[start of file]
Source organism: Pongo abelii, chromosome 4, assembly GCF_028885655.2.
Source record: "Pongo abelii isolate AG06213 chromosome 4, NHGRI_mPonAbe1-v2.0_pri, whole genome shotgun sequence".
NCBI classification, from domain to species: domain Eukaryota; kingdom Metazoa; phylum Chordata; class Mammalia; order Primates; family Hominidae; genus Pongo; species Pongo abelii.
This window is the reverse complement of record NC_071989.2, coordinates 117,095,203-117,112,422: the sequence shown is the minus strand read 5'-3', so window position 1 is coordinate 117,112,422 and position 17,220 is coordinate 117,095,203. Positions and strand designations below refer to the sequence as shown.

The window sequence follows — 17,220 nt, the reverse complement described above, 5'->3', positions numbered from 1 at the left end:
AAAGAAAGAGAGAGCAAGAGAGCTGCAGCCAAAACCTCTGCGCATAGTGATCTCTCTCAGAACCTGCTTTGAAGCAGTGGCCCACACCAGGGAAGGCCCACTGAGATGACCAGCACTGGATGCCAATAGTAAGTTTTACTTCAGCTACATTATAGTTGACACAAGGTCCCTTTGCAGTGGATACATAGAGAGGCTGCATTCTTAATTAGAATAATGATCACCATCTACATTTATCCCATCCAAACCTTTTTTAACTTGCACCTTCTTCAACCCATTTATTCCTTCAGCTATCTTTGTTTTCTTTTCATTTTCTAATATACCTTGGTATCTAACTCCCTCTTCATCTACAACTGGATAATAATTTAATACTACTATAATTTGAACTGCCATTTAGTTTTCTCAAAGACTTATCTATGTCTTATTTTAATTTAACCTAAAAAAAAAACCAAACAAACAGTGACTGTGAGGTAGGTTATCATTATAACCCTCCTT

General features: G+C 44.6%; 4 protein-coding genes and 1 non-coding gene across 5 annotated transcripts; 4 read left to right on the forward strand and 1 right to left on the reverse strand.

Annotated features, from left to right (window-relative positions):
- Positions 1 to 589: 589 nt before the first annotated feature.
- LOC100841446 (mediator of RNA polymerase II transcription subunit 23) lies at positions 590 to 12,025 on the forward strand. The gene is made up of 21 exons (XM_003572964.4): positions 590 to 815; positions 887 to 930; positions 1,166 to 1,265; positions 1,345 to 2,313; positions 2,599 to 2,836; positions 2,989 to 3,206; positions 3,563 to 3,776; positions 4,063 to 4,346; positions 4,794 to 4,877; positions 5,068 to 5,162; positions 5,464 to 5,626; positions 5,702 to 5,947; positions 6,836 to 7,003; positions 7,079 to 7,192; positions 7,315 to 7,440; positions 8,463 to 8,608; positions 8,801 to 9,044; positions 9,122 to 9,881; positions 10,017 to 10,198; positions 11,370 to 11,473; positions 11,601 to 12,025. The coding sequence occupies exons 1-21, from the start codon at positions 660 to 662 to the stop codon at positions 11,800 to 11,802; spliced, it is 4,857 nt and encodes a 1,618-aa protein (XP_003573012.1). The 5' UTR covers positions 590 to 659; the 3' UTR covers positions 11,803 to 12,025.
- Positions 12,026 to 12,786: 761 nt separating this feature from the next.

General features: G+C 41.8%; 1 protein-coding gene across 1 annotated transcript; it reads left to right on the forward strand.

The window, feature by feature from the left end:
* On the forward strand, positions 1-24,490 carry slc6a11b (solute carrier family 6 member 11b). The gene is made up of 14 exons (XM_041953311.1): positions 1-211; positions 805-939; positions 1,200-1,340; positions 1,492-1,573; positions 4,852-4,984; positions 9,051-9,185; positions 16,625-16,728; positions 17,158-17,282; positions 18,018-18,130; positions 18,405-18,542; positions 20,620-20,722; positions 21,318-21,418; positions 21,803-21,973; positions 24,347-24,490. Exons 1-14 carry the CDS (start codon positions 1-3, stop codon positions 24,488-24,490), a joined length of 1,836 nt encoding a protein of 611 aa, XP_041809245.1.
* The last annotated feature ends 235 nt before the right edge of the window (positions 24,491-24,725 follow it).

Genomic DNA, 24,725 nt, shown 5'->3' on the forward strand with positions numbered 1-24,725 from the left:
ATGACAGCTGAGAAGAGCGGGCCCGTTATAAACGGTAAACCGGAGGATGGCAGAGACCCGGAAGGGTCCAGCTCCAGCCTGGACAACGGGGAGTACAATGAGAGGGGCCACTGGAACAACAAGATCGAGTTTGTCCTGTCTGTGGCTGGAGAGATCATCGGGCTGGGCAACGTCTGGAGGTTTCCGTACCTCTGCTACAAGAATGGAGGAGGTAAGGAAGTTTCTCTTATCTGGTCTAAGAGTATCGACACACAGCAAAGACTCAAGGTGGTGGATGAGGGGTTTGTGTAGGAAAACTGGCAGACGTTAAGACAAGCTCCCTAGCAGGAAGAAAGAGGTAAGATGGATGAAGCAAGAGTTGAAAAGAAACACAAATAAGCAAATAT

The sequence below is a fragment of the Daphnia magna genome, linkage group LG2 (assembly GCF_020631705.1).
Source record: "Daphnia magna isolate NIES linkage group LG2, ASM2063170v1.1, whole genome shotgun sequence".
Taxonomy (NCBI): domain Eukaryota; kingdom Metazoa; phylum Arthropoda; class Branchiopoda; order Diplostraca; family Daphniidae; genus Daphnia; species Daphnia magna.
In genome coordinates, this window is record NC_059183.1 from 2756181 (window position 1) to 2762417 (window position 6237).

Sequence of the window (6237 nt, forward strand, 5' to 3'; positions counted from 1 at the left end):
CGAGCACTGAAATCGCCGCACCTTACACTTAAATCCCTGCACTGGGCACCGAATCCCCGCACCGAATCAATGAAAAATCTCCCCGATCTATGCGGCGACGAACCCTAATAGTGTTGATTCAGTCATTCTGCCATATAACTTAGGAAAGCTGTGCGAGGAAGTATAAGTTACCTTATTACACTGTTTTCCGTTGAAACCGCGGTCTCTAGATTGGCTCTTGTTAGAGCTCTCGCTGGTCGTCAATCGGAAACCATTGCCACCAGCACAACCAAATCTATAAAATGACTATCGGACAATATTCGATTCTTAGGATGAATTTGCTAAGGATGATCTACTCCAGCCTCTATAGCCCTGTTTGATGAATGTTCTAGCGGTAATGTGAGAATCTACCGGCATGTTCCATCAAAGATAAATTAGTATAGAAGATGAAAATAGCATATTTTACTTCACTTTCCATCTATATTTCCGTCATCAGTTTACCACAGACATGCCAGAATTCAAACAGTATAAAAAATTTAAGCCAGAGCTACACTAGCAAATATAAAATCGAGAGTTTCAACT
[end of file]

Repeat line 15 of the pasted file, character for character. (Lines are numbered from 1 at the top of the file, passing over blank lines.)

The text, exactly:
* The last annotated feature ends 235 nt before the right edge of the window (positions 24,491-24,725 follow it).